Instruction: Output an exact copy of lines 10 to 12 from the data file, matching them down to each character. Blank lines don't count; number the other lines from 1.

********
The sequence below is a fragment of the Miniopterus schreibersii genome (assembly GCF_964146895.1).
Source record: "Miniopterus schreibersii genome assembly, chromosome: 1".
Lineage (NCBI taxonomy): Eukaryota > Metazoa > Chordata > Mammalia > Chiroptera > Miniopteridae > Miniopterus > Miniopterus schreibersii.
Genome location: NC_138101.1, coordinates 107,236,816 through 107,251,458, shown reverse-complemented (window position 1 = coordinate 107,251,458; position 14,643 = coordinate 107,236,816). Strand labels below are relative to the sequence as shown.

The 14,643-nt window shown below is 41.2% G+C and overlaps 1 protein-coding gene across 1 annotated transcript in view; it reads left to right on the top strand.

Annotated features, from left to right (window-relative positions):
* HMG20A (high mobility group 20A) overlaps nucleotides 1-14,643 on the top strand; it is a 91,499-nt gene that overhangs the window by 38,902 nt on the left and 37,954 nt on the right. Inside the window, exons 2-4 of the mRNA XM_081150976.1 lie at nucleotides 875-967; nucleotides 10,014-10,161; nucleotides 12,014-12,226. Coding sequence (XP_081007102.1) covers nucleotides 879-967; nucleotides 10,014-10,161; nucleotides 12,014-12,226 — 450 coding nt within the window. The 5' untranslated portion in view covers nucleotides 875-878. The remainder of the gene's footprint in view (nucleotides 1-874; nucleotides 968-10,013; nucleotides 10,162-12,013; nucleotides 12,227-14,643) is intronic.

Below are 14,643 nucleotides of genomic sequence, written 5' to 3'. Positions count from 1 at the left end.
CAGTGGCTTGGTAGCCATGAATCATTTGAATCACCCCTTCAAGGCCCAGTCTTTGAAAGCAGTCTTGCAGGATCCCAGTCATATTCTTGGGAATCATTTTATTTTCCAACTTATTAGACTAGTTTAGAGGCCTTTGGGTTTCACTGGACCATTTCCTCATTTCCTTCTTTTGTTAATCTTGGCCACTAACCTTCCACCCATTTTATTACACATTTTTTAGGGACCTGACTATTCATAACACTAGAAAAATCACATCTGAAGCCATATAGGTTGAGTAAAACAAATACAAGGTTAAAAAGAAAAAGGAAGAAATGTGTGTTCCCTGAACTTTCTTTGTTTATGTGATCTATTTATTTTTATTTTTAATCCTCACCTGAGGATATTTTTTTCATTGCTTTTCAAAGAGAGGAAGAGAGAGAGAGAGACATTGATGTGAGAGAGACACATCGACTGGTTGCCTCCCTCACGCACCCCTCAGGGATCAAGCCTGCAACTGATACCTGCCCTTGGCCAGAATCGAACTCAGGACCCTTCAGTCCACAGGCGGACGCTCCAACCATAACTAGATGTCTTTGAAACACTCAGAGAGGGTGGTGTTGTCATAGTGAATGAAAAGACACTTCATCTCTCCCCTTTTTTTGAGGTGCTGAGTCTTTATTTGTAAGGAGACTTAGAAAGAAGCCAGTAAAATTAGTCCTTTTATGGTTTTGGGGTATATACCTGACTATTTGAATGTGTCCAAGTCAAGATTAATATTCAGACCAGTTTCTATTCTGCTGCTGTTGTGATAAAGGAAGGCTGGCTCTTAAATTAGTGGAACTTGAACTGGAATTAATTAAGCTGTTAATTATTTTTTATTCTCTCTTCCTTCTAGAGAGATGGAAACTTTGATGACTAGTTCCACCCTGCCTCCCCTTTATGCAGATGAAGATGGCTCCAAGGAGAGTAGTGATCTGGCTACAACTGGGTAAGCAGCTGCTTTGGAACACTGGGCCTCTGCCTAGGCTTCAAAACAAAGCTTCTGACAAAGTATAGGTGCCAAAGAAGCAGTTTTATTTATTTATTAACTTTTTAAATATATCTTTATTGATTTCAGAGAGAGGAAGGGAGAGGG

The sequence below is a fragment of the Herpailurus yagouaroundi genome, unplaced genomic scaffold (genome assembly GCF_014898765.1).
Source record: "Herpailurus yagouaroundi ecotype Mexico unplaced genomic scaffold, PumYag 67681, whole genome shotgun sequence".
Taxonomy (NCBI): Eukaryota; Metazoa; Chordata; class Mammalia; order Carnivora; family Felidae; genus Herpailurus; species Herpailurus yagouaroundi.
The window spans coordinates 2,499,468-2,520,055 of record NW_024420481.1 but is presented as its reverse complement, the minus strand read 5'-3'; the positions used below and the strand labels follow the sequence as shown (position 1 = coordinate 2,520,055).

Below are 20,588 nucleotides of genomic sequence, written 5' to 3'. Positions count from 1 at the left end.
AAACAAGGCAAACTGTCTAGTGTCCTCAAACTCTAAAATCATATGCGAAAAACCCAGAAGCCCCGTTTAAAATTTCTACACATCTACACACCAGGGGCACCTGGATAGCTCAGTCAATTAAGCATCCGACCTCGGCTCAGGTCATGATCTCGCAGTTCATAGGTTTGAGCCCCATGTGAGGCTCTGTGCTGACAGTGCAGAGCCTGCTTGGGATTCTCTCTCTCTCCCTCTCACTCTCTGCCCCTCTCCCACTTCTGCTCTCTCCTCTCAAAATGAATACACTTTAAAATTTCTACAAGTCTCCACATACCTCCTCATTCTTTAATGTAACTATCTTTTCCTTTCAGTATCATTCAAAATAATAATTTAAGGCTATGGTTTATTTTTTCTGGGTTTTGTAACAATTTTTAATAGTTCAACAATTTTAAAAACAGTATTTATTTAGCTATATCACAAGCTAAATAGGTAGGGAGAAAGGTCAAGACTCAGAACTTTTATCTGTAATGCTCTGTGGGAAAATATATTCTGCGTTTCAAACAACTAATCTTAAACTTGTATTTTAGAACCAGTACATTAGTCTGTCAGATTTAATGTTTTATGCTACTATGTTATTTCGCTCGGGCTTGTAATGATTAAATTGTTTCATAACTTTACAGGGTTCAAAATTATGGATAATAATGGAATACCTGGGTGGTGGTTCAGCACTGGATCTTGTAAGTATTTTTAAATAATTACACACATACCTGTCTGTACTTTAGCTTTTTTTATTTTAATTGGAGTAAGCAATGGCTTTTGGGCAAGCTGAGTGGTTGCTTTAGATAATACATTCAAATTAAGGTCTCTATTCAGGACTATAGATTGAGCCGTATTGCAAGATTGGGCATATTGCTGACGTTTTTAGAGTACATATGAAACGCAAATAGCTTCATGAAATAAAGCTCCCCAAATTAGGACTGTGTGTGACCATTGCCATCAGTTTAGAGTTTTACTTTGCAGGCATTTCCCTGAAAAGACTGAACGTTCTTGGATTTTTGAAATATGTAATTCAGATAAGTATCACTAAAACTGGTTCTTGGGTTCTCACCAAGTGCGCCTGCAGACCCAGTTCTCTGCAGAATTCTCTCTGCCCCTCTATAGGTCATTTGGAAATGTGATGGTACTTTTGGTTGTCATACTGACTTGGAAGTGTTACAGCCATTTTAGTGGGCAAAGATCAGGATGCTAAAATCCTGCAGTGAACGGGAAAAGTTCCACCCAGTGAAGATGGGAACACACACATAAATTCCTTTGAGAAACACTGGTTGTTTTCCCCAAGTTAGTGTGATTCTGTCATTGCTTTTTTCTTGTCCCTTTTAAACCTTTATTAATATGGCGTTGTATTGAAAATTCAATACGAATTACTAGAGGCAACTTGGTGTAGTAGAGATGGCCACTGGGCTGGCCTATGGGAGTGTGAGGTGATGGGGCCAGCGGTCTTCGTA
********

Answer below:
The sequence below is a fragment of the Herpailurus yagouaroundi genome, unplaced genomic scaffold (genome assembly GCF_014898765.1).
Source record: "Herpailurus yagouaroundi ecotype Mexico unplaced genomic scaffold, PumYag 67681, whole genome shotgun sequence".
Taxonomy (NCBI): Eukaryota; Metazoa; Chordata; class Mammalia; order Carnivora; family Felidae; genus Herpailurus; species Herpailurus yagouaroundi.